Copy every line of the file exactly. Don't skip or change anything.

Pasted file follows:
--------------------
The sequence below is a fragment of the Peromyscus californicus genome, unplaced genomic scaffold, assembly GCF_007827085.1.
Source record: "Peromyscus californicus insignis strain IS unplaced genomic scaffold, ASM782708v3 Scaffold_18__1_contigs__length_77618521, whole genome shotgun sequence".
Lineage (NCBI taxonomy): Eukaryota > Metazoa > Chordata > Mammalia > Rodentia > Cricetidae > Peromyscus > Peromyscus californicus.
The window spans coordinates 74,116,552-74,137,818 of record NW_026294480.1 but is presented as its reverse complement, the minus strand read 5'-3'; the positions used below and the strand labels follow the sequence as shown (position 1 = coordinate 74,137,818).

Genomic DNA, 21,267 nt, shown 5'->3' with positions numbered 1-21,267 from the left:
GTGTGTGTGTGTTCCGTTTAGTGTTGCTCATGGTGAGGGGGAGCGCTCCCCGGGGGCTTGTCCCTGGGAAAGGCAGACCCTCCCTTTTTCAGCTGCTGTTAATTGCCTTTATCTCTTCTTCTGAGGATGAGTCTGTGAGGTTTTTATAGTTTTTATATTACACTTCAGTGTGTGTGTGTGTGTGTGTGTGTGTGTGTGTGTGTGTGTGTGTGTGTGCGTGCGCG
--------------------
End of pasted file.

The sequence below is a fragment of the Peromyscus californicus genome, unplaced genomic scaffold, assembly GCF_007827085.1.
Source record: "Peromyscus californicus insignis strain IS unplaced genomic scaffold, ASM782708v3 Scaffold_18__1_contigs__length_77618521, whole genome shotgun sequence".
Lineage (NCBI taxonomy): Eukaryota > Metazoa > Chordata > Mammalia > Rodentia > Cricetidae > Peromyscus > Peromyscus californicus.
The window spans coordinates 74,116,552-74,137,818 of record NW_026294480.1 but is presented as its reverse complement, the minus strand read 5'-3'; the positions used below and the strand labels follow the sequence as shown (position 1 = coordinate 74,137,818).

Genomic DNA, 21,267 nt, shown 5'->3' with positions numbered 1-21,267 from the left:
GTGTGTGTGTGTTCCGTTTAGTGTTGCTCATGGTGAGGGGGAGCGCTCCCCGGGGGCTTGTCCCTGGGAAAGGCAGACCCTCCCTTTTTCAGCTGCTGTTAATTGCCTTTATCTCTTCTTCTGAGGATGAGTCTGTGAGGTTTTTATAGTTTTTATATTACACTTCAGTGTGTGTGTGTGTGTGTGTGTGTGTGTGTGTGTGTGTGTGTGTGTGTGCGTGCGCG